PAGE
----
Declining Stock and Decent Financials: Is The Market Wrong About Duke Realty Corporation (NYSE:DRE)?

By
Simply Wall St
Published
September 21, 2020
NYSE:DRE

It is hard to get excited after looking at Duke Realty's (NYSE:DRE) recent performance, when its stock has declined 4.2% over the past month. However, the company's fundamentals look pretty decent, and long-term financials are usually aligned with future market price movements. In this article, we decided to focus on Duke Realty's ROE.

Return on equity or ROE is a key measure used to assess how efficiently a company's management is utilizing the company's capital. In short, ROE shows the profit each dollar generates with respect to its shareholder investments.

Check out our latest analysis for Duke Realty

How Do You Calculate Return On Equity?

The formula for ROE is:

Return on Equity = Net Profit (from continuing operations) ÷ Shareholders' Equity

So, based on the above formula, the ROE for Duke Realty is:

7.4% = US$376m ÷ US$5.1b (Based on the trailing twelve months to June 2020).

The 'return' is the amount earned after tax over the last twelve months. Another way to think of that is that for every $1 worth of equity, the company was able to earn $0.07 in profit.

What Has ROE Got To Do With Earnings Growth?

Thus far, we have learned that ROE measures how efficiently a company is generating its profits. Depending on how much of these profits the company reinvests or "retains", and how effectively it does so, we are then able to assess a company’s earnings growth potential. Assuming all else is equal, companies that have both a higher return on equity and higher profit retention are usually the ones that have a higher growth rate when compared to companies that don't have the same features.

A Side By Side comparison of Duke Realty's Earnings Growth And 7.4% ROE

On the face of it, Duke Realty's ROE is not much to talk about. However, the fact that the company's ROE is higher than the average industry ROE of 5.0%, is definitely interesting. This certainly adds some context to Duke Realty's moderate 16% net income growth seen over the past five years. Bear in mind, the company does have a moderately low ROE. It is just that the industry ROE is lower. So there might well be other reasons for the earnings to grow. E.g the company has a low payout ratio or could belong to a high growth industry.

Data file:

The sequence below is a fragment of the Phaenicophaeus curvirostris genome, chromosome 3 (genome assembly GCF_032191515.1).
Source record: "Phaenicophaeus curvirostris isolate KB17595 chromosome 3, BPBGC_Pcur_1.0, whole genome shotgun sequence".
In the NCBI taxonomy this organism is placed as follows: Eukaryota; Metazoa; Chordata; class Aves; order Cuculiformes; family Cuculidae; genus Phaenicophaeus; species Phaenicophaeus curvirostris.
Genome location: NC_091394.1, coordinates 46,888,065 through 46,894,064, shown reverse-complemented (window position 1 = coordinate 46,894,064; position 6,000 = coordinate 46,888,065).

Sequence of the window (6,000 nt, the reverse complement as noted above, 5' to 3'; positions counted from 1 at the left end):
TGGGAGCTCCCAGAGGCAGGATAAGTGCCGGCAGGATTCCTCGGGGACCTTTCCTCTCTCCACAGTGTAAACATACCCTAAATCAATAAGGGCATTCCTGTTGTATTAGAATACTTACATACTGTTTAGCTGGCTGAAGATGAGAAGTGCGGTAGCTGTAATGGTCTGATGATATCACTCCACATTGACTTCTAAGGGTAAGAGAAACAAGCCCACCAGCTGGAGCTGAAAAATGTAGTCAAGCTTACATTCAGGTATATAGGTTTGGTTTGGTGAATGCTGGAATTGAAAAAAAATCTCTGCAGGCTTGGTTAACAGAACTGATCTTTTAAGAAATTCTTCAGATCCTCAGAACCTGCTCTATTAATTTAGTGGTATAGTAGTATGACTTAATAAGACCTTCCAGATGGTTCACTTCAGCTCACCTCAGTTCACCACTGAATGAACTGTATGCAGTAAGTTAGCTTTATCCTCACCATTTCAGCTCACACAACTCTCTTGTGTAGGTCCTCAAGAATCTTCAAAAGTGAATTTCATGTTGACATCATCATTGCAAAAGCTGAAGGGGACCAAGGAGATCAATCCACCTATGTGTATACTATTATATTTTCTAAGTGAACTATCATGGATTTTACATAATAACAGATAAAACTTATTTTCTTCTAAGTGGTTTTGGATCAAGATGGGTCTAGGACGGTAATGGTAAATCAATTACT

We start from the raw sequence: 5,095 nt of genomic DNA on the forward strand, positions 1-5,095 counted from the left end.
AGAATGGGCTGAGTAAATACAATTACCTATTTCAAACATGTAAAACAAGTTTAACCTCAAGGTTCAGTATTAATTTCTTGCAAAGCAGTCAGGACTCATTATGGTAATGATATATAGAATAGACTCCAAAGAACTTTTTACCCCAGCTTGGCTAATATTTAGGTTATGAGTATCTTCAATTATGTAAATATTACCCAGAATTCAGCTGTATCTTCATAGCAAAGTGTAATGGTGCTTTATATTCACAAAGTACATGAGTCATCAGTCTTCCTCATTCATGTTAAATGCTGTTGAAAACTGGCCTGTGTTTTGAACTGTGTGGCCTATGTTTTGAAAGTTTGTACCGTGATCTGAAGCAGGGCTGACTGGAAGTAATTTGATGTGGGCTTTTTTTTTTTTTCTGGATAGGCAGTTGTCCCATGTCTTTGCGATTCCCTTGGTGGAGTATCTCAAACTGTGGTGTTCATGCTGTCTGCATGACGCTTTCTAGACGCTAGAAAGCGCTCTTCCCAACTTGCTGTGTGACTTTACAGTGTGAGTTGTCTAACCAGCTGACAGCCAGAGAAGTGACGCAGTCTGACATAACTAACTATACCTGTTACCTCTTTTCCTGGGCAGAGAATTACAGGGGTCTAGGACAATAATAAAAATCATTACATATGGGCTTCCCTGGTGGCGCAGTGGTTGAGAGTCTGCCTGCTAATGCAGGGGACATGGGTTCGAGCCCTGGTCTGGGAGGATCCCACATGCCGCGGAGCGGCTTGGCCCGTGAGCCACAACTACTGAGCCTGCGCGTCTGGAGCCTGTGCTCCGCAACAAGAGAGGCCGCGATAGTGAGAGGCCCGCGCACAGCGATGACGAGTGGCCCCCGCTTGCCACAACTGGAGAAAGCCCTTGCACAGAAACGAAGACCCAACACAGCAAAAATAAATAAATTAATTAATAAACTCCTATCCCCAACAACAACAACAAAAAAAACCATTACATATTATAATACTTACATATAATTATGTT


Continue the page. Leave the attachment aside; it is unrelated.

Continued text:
Next, on comparing Duke Realty's net income growth with the industry, we found that the company's reported growth is similar to the industry average growth rate of 14% in the same period.

past-earnings-growth
NYSE:DRE Past Earnings Growth September 21st 2020

Earnings growth is a huge factor in stock valuation. The investor should try to establish if the expected growth or decline in earnings, whichever the case may be, is priced in. By doing so, they will have an idea if the stock is headed into clear blue waters or if swampy waters await. Is DRE fairly valued? This infographic on the company's intrinsic value has everything you need to know.

Is Duke Realty Efficiently Re-investing Its Profits?

Duke Realty seems to be paying out most of its income as dividends judging by its three-year median payout ratio of 61%, meaning the company retains only 39% of its income. However, this is typical for REITs as they are often required by law to distribute most of their earnings. Despite this, the company's earnings grew moderately as we saw above.

Additionally, Duke Realty has paid dividends over a period of at least ten years which means that the company is pretty serious about sharing its profits with shareholders. Our latest analyst data shows that the future payout ratio of the company over the next three years is expected to be approximately 58%. However, Duke Realty's future ROE is expected to decline to 4.5% despite there being not much change anticipated in the company's payout ratio.

Summary

Overall, we feel that Duke Realty certainly does have some positive factors to consider. Namely, its significant earnings growth, to which its moderate rate of return likely contributed. While the company is paying out most of its earnings as dividends, it has been able to grow its earnings in spite of it, so that's probably a good sign. With that said, the latest industry analyst forecasts reveal that the company's earnings growth is expected to slow down. Are these analysts expectations based on the broad expectations for the industry, or on the company's fundamentals? Click here to be taken to our analyst's forecasts page for the company.

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This article by Simply Wall St is general in nature. It does not constitute a recommendation to buy or sell any stock, and does not take account of your objectives, or your financial situation. We aim to bring you long-term focused analysis driven by fundamental data. Note that our analysis may not factor in the latest price-sensitive company announcements or qualitative material. Simply Wall St has no position in any stocks mentioned.
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